7 Best Fontina Cheese Substitutes

by John Staughton (BASc, BFA) last updated -

Understanding the best fontina cheese substitutes is important for certain recipes, or simply if you want to add some new flavors to your cheese and crackers routine!

Fontina Cheese Substitutes

Good fontina cheese substitutes are semi-hard, similar to fontina, an Italian cow’s milk cheese. Young fontina is very soft and melts well. Mature fontina is hard, with holes inside the cheese, and a very distinct nutty, buttery flavor. Fontina is a popular cheese for fondue and sauces, and pairs well with savory meats and mushrooms, particularly truffles.

If you cannot find fontina at your local shop, there are several substitutes for fontina cheese such as gouda, gruyere, taleggio, provolone, Emmental, mozzarella, and edam among others.


One of the world’s most popular cheeses, gouda originated in the Netherlands. It has a firm, creamy density that melts well. The flavor of gouda gets stronger as it ages, like fontina, but retains a butteriness that pairs with wines and strong sauces. [1]

Cheeseboard with grapes and figs

Cheeseboard with grapes and figs Photo Credit: Shutterstock


Gruyere is a Swiss cow’s milk cheese, yellowish in color, that can be substituted for fontina in several applications. It is considered one of the closest matches to fontina. It bears more of a resemblance to mature fontina, with a dense texture and strong, nutty flavor. Gruyere is best in soups, sandwiches, and pasta.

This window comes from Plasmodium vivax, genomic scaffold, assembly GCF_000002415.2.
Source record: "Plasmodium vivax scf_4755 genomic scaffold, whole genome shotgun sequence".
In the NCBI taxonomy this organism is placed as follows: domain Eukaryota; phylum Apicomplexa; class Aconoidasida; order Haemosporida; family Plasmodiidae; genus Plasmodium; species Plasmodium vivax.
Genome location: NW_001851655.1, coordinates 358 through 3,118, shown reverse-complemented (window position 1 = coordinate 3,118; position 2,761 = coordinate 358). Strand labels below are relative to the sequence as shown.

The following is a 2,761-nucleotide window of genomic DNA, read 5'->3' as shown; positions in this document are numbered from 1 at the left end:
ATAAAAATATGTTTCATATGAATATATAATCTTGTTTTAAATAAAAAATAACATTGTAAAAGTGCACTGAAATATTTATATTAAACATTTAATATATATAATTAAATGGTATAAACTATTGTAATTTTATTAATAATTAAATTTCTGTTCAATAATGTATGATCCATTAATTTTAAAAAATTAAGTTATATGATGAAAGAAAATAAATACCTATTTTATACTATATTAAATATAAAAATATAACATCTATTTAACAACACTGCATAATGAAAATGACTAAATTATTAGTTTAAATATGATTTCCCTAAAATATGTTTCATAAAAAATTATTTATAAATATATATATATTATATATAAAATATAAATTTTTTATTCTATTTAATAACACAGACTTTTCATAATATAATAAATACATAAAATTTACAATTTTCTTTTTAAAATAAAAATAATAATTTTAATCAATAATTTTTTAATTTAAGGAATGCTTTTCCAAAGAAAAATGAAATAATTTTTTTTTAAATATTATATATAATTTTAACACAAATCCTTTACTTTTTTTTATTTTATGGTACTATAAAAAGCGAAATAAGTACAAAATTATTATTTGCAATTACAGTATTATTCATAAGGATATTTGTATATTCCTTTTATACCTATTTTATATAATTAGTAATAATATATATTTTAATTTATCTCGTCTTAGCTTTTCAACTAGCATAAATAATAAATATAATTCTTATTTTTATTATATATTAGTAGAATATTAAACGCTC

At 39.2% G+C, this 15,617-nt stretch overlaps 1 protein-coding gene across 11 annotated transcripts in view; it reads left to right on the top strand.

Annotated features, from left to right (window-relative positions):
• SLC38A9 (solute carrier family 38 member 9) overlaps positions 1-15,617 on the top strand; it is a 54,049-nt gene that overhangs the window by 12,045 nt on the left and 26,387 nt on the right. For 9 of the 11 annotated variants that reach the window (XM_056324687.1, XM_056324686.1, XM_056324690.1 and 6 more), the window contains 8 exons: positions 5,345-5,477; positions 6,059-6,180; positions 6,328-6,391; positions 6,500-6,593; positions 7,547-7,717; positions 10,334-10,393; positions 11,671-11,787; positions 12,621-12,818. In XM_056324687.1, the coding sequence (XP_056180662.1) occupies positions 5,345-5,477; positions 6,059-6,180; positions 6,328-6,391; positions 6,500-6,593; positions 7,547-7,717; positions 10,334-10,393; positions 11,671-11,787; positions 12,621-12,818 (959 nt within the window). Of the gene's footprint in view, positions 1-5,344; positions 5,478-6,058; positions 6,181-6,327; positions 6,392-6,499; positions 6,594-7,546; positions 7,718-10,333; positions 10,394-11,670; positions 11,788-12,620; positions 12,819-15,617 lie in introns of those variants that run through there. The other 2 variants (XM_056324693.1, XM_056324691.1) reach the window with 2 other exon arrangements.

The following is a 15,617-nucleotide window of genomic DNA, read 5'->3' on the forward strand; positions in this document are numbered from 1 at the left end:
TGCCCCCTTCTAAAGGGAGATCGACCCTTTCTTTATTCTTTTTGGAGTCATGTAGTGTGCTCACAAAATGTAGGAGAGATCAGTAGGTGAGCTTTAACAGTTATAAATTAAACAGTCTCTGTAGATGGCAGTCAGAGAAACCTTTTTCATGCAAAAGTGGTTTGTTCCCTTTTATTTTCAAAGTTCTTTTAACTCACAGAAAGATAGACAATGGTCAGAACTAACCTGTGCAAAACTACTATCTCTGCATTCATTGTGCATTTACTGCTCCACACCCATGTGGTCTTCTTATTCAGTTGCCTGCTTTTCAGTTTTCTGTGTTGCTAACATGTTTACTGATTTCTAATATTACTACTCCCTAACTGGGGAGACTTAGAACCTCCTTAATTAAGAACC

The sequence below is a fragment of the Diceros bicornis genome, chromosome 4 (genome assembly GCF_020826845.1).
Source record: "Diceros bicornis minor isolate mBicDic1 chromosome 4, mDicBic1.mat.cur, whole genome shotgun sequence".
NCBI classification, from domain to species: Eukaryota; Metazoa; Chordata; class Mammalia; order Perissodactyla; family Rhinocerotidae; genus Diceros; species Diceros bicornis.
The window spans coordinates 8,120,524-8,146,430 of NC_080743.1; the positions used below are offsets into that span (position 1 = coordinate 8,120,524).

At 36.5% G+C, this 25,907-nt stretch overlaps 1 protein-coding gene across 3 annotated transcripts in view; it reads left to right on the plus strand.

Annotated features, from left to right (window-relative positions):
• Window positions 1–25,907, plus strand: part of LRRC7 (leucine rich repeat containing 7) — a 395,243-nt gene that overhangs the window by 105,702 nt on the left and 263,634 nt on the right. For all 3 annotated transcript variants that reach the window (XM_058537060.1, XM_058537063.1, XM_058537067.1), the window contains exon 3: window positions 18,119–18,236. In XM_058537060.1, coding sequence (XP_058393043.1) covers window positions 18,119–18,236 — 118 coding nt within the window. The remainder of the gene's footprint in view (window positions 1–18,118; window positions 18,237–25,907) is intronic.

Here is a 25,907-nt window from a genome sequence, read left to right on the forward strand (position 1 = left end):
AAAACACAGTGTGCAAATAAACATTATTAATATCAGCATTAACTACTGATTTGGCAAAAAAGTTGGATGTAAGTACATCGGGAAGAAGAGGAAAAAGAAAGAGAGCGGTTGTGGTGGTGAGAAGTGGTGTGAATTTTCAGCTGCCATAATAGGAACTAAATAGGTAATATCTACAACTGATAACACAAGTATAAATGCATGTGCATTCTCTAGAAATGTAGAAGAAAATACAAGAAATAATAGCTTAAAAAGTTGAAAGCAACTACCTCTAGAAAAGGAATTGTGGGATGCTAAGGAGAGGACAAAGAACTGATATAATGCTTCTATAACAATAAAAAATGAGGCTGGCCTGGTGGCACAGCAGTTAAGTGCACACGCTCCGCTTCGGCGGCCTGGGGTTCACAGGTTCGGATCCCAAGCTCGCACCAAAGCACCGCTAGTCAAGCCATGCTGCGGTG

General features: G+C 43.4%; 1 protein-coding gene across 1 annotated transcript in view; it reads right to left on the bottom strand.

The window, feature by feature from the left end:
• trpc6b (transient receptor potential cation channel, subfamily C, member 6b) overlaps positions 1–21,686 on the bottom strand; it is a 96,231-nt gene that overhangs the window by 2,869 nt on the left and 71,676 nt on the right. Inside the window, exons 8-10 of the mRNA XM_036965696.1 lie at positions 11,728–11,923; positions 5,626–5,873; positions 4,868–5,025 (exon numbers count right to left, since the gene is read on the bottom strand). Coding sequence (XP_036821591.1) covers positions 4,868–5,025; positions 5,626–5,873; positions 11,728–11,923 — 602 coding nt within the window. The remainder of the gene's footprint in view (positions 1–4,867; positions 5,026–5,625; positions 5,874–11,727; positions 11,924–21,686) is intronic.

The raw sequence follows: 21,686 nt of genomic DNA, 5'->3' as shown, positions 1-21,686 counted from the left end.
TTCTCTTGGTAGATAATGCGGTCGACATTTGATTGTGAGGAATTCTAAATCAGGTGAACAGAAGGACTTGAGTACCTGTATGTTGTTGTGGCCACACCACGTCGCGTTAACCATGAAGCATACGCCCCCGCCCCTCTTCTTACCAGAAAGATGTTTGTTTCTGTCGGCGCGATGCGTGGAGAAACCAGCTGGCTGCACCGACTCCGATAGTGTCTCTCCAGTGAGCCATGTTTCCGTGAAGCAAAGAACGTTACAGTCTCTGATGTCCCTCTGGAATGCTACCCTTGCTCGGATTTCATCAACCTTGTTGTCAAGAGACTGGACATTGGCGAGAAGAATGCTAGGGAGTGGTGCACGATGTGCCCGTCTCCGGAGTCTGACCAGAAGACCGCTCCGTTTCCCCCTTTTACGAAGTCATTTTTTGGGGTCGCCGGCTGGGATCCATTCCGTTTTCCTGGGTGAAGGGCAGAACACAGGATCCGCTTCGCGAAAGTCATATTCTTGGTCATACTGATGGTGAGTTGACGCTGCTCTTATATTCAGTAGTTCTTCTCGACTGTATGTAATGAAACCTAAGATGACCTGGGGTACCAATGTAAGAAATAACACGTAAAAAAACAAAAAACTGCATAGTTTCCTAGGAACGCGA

Taleggio is another Italian cow’s milk cheese that is similar to fontina in terms of its high-fat content and strong distinctive smell. It pairs best with meats and is popular in sandwiches and on pizzas. [2]


Provolone is a mild Italian cheese that substitutes best for fontina in baked pasta and soups. It is very popular as a sandwich cheese. The flavor is very mild and it has practically no smell, making this a good switch if you are cooking for someone who prefers less pungent cheese.


Also known commonly as Swiss cheese, Emmental is a Swiss cow’s milk cheese that is hard and pungent. It is best used as a fontina substitute on sandwiches and in fondue, where the nutty flavor comes out best. [3]


If you want the gooey and melty quality of fontina, mozzarella will not disappoint. However, the flavor of this Italian cow’s milk cheese is extremely mild, with little to no bite, and will not be able to replace fontina’s earthy flavor.


Edam is another cheese from the Netherlands that melts well, like fontina, with a mild, nutty flavor. It is popular for melted or baked dishes but also pairs well with fruit and wines as a table cheese. It has a low-fat content, so substituting edam for high-fat fontina will help those who are counting their calories. [4]

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About the Author

John Staughton is a traveling writer, editor, publisher and photographer with English and Integrative Biology degrees from the University of Illinois in Champaign-Urbana (USA). He co-founded the literary journal, Sheriff Nottingham, and now serves as the Content Director for Stain’d Arts, a non-profit based in Denver, Colorado. On a perpetual journey towards the idea of home, he uses words to educate, inspire, uplift and evolve.

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